So one might agree, at this point, that America the Beautiful isn’t the greatest choice for an American anthem, as it doesn’t really describe the American experience and what makes an American. Perhaps another, perhaps, America (My Country ‘Tis Of Thee) would have been better? This one is also a beautiful hymn, lyrically masterful, and delivers both the moral virtues Americans hold dear, as well as pay homage to the land itself. Poetically, most would agree that it is superior to the current anthem, so what is missing?

For this, only a true understanding of the Star Spangled Banner can communicate what makes it stand out from all other songs about America, and any other national anthem in the world.

The Story Behind the Star Spangled Banner

The Star Spangled Banner commemorates an event, but more importantly, it commemorates a struggle. In the poem, the flag of the United States flying over a fort on some night during the war of 1812, wasn’t just a battle standard. It was more, still, than just a flag representing a nation weak, young, and learning how it might stand against an old empire with world-wide strength. That night, as we later discovered, it was a symbol of the American Experiment. The American Experiment was this ridiculous idea that people from around the world, people wanting to seek opportunity, to seek equality, to seek freedom of faith and freedom of opinion, and finally seeking freedom from oppression, may form a nation, a collective of tribes, tribes not born of race and geography, but of ideas and ethics. The American Experiment was audacious enough to suggest that people would fight for these flimsy self-evident truths, without the slightest command from the aristocracy; their moral and intellectual betters, the feudal lords or great emperors. It was foolish enough to believe it could endure against an old world so vast and powerful, that the sun never set on its reach.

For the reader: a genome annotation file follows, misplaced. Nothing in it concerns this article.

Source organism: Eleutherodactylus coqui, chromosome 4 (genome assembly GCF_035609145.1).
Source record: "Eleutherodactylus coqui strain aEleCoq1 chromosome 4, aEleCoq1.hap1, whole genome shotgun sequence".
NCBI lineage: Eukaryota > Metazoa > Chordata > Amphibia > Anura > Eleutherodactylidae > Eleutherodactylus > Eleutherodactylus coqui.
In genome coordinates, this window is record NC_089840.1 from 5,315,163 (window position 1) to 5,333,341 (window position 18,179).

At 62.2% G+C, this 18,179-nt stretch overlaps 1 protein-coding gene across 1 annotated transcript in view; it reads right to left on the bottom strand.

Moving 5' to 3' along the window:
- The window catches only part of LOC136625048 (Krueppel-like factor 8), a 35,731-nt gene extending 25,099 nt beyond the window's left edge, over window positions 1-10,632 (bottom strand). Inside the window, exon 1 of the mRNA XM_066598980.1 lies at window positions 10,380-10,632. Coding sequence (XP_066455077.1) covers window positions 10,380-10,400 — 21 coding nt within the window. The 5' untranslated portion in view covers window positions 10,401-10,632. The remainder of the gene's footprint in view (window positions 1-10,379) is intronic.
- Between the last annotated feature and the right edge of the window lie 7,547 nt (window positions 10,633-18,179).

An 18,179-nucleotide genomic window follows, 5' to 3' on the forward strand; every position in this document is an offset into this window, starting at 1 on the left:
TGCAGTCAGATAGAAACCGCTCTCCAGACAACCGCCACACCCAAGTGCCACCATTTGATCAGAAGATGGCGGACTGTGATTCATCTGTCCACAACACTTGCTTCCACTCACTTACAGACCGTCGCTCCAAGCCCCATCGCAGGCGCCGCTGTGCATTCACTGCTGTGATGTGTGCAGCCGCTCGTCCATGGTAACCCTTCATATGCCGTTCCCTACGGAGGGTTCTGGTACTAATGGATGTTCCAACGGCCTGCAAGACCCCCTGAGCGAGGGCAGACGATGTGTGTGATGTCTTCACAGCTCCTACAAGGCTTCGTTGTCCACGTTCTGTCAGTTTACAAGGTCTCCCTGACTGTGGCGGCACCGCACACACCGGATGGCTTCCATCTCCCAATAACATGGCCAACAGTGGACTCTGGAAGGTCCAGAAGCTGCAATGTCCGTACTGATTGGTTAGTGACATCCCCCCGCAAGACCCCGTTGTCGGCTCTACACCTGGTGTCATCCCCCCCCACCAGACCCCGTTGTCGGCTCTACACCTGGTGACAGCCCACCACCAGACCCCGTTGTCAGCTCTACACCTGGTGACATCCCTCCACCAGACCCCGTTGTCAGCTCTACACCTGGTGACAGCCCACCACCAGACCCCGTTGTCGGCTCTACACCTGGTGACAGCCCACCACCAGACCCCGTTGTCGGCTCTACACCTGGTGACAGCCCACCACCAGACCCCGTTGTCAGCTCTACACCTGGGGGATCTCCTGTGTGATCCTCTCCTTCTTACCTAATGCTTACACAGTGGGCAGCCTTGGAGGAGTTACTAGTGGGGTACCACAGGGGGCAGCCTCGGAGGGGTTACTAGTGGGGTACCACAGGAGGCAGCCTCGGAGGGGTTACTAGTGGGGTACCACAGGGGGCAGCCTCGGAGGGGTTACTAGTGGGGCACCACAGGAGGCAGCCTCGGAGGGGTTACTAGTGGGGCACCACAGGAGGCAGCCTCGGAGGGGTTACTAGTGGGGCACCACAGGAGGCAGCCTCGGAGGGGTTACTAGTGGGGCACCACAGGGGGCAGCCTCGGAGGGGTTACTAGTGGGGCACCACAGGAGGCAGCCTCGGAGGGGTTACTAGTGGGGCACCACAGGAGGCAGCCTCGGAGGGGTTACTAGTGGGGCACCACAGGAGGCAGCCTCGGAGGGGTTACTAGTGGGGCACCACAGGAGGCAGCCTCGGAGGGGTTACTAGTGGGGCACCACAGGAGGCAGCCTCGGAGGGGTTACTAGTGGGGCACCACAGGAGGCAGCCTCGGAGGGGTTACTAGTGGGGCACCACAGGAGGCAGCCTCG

The flag mentioned in The Star Spangled Banner has little to do with a piece of cloth waving in the percussion beats of bomb blasts. It just took such an event to show us what we were. My nation is a collective of tribes, bound only in a moral commonality, baptised in a joining together of wills, and tempered in a battle that tested it’s true value, and the value of its first champions. The Star Spangled Banner represents us. This hymn tells the story of an idea that stood little chance of hope, but still remained aloft. It reminds us that we often only only will see the virtues of our American Experiment, in the lights of its us of terrible struggle. More so, than this, The Star Spangled Banner reminds us that the ideas pioneered by the American Experiment are those worth fighting for, those worth enduring for, and which we may fearfully doubt in our darkest hours, but that, in the end, are themselves unstoppable, unyielding, and impossible to overcome.

The Star Spangled Banner serves as the eternal symbol of the American Experiment with no equal. No other anthem can capture this idea by just listing the virtues of a nation or the beauty of it’s land. No other anthem could capture a spirit of a people like a victorious battle hymn of a desperate time. Most of all, no other anthem could remind Americans, and the world itself, of what is required to maintain what that spirit stands for, and the inevitable legacy that struggle has given to all of us.